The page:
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Unwinding during war

In the best of times, Israel is not the world’s most relaxing country. The pace is frenetic, the people are intense, the place is crowded, the volume is loud and the geopolitical atmosphere is supercharged.

That is in the best of times. Now, however, we are far from the best of times.

So in today’s Israel — with Hamas holding hostages in Gaza, a significant part of the population evacuated from their homes, families of tens of thousands of soldiers and reservists dreading a knock on the door, and enemies gunning at us from seven different fronts — it is even more difficult to unwind.

Some might argue that it is precisely because of all the above that it is necessary to relax, tune out, detach and get one’s mind off the news.

But even if one manages to do so, even if one finds a pastoral place on a sunny day to rest for a few minutes and watch the cows graze, it is difficult not to feel guilty.

Is it right to try to relax or seek out mind-diverting entertainment when hostages are held, when one has sons fighting in Gaza, and when so many people all around are suffering and feeling unbearable pain, frustration and anger?

Rather, goes the banter in one’s brain, this is the time to force yourself to listen to all those stories of courage and tragedy on the airwaves: the tales of Oct. 7 heroism, the eulogies of the bereaved, the pleas of the hostages’ families.

What right do we have to tune out any of that or to switch channels? By doing so, are we not being callous? Don’t we owe it to the fallen to listen to brief memorial narratives of their lives?

Yes, we do owe them that. Except that if there is no escape or outlet for getting the mind off all the bad and sad news, you can simply go mad.

There is only so much sorrow anyone can expose themselves to without unraveling. For sanity’s sake, it is important to be able, at least for a little bit, to unplug and unwind, to put the news — and the personal worry it brings into your home — to the side, if only temporarily.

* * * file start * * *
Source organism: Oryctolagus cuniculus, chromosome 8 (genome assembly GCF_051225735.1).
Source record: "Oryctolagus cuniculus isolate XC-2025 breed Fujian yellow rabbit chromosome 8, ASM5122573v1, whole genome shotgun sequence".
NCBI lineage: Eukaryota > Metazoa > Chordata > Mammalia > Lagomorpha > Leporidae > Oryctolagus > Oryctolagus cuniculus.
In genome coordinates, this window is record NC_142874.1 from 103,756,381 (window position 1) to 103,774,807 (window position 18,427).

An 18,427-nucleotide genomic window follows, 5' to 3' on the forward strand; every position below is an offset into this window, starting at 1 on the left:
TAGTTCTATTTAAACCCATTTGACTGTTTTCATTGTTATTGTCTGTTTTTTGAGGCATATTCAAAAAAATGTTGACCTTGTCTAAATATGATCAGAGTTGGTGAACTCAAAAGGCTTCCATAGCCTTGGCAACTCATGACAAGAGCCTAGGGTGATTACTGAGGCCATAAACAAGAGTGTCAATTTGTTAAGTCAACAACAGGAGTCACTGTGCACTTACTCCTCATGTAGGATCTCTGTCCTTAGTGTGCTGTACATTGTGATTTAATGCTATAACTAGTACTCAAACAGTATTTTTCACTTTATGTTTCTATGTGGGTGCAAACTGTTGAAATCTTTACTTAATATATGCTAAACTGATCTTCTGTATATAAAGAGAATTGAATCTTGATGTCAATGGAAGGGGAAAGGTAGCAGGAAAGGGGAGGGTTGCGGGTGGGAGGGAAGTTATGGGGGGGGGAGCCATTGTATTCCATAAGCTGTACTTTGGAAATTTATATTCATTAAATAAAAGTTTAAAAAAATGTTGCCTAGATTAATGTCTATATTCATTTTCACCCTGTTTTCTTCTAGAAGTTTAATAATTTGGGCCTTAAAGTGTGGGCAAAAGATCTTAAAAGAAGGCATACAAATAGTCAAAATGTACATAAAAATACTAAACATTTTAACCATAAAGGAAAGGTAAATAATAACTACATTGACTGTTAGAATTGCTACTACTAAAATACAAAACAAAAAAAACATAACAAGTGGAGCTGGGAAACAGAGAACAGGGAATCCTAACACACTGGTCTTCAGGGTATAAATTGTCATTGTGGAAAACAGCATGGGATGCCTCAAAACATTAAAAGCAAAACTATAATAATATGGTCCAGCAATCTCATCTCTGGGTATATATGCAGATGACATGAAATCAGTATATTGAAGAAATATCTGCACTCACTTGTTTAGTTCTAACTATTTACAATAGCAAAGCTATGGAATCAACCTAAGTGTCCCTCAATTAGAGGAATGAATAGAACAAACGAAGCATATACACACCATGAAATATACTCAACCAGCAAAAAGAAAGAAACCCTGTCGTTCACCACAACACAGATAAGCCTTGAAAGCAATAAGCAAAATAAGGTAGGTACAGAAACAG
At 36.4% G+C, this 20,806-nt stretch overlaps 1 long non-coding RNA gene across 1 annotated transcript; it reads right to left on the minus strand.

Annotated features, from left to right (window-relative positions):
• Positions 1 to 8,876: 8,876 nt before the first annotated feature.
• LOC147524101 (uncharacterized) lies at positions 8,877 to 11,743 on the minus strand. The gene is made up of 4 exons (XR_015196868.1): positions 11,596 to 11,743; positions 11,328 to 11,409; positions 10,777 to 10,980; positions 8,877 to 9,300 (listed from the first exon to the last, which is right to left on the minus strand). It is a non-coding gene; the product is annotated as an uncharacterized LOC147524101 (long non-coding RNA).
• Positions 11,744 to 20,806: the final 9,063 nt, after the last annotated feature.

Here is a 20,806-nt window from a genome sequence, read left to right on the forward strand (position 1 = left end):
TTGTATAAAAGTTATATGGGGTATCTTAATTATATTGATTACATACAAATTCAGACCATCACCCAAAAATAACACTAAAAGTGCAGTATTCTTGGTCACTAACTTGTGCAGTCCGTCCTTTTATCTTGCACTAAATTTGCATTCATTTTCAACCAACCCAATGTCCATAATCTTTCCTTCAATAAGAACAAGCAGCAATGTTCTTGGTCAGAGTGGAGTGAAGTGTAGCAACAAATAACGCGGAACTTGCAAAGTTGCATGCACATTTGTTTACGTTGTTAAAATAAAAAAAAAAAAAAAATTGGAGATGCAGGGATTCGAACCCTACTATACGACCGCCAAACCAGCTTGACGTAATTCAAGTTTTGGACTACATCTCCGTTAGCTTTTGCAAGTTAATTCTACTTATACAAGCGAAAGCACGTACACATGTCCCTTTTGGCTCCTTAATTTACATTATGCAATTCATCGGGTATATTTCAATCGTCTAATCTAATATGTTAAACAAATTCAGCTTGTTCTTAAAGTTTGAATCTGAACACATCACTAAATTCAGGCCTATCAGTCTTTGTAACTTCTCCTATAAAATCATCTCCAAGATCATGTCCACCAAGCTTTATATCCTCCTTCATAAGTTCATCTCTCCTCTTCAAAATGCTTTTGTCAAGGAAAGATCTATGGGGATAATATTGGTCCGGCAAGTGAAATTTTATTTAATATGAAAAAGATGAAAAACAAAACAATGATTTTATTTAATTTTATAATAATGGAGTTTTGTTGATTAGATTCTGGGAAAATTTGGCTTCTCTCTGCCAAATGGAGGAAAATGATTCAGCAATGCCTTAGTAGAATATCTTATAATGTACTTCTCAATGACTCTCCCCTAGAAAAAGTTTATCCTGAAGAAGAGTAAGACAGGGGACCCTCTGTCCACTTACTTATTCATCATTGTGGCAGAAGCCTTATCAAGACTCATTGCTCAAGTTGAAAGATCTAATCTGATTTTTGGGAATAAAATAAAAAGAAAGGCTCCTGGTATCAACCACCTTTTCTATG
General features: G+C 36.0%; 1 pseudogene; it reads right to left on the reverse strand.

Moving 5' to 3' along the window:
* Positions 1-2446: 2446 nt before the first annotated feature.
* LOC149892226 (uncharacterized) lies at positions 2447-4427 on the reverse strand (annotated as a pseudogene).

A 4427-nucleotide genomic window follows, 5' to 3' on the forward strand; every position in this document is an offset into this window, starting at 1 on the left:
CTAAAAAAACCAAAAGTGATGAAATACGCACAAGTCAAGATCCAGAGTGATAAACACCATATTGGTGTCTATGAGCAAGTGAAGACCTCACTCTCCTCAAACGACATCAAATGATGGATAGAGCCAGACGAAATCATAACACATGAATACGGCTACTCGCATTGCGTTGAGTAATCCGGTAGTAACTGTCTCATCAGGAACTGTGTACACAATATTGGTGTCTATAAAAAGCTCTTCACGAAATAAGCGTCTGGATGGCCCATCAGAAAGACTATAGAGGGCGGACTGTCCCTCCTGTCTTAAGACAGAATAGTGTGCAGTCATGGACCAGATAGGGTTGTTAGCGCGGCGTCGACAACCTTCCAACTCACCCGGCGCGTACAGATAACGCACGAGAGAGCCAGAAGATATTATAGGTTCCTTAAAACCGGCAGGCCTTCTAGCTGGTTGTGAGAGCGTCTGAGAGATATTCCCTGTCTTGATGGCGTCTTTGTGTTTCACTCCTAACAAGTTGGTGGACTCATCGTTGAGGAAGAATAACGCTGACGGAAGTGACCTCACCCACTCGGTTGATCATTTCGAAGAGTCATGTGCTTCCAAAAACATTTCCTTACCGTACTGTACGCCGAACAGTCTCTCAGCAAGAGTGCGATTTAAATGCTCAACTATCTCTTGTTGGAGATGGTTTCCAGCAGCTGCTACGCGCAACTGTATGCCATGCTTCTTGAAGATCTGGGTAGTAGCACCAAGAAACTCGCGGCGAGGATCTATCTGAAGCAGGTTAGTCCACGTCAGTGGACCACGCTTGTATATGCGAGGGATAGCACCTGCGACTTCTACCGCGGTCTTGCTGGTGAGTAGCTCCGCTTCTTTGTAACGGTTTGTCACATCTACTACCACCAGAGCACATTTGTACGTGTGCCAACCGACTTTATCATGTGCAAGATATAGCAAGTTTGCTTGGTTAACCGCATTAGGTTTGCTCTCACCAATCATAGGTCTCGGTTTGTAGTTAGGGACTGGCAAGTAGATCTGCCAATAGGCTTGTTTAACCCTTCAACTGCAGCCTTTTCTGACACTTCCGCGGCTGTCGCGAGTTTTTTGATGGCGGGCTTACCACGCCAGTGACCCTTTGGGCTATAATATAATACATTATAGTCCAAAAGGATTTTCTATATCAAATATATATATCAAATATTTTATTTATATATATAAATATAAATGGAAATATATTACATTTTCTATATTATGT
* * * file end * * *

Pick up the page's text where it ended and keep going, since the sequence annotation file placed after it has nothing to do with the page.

Watching television is one way to do this. Television is the ultimate escapist tool . . . at least it can be. But not necessarily in Israel.

Were I in charge of programming for any of the major networks in this country, I would program light, carefree fare. Nights would be full of reruns of “The Flintstones,” “Seinfeld” and “The Love Boat.”

Nothing violent, nothing tense, nothing troubling, nothing heavy. There is enough of that in real life to go around.

I’d also cut down on the news and commentary shows. Do the people of Israel really need to be exposed solely to news and commentary about war and politics from 5 p.m. to 10 p.m.? Don’t we deserve a break?

As if all that weren’t enough, the KAN 11 channel has a heavily promoted treat: a documentary series called “Enemies.”

That’s right, Enemies. If the news doesn’t depress you enough, if you haven’t got your fill of Israel- and Jew-haters during the day, stay tuned after the nightly news for a special one-hour comprehensive examination of those who want to destroy you.

Season three, which started shortly after Oct. 7, has so far featured an in-depth look at these villains: Iranian Supreme Leader Ali Khamenei, Hezbollah head Hassan Nasrallah, Palestinian Islamic Jihad leader Fathi Shaqaqi, Syrian President Bashar Assad, Popular Front for the Liberation of Palestine leader George Habash and Fatah terrorist Marwan Barghouti.